As public opinion towards marijuana continues to warm, there is talk that, in the not too distant future, NFL players may be able to partake in using the popular drug. Currently, 16 of the 32 professional football teams are located in states that have legalized at least the medicinal use of marijuana, according to the NFL. However, the drug is listed as a banned substance under the League’s collective-bargaining agreement (CBA) that applies to all teams, including players, and those found in violation of this policy through the NFL’s routine testing are subject to suspension.
As CNN reports, while NFL Commissioner Roger Goodell recently stated that the League is not “actively considering” a change to its stance on marijuana, the NFL Players Association, backed by Doctors for Cannabis Regulation, is investigating potential benefits to a more hands-off approach. Noting a study by the Journal of Drug and Alcohol Dependence, injured and rehabbing players could substitute medicinal marijuana for opioid painkillers, which over half of all retired players used at some point during their career and 71% of those players abusing them. Additionally, a more tolerant approach could have the practical effect of reducing suspensions, ensuring that star players remain on the field as much as possible.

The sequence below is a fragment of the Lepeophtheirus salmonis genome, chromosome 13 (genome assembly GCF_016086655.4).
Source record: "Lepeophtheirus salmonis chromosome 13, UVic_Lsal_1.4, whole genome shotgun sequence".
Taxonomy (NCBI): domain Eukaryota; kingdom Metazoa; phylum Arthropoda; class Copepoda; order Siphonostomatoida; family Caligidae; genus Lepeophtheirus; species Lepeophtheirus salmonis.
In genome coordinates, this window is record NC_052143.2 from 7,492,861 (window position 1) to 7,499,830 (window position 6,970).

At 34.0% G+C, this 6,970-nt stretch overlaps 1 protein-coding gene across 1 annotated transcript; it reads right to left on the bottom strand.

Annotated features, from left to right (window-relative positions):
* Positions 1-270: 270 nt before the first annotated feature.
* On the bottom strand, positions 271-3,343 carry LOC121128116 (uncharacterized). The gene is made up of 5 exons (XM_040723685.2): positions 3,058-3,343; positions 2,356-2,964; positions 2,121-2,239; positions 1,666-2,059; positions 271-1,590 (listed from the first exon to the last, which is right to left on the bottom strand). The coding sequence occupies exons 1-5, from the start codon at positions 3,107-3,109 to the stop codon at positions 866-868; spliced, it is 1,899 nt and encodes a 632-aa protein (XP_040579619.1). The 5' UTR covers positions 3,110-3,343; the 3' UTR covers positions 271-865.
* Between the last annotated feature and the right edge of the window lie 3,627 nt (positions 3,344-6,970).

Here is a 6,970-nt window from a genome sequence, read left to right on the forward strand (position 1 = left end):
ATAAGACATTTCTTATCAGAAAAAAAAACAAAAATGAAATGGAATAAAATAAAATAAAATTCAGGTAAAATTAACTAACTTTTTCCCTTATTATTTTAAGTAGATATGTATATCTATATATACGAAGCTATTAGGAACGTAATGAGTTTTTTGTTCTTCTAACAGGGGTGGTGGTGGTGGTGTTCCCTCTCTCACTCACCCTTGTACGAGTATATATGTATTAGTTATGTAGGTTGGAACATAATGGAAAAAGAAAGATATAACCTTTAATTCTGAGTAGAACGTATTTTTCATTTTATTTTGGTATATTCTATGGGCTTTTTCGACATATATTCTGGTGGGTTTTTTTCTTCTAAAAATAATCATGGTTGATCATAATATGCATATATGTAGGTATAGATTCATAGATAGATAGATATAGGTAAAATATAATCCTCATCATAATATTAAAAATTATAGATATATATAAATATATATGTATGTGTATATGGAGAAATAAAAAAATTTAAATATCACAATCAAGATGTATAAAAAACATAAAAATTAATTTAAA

While immediate policy change appears unlikely, discussions are expected to intensify in 2020 when the current CBA expires and as research into the potential health benefits and risks of marijuana continues.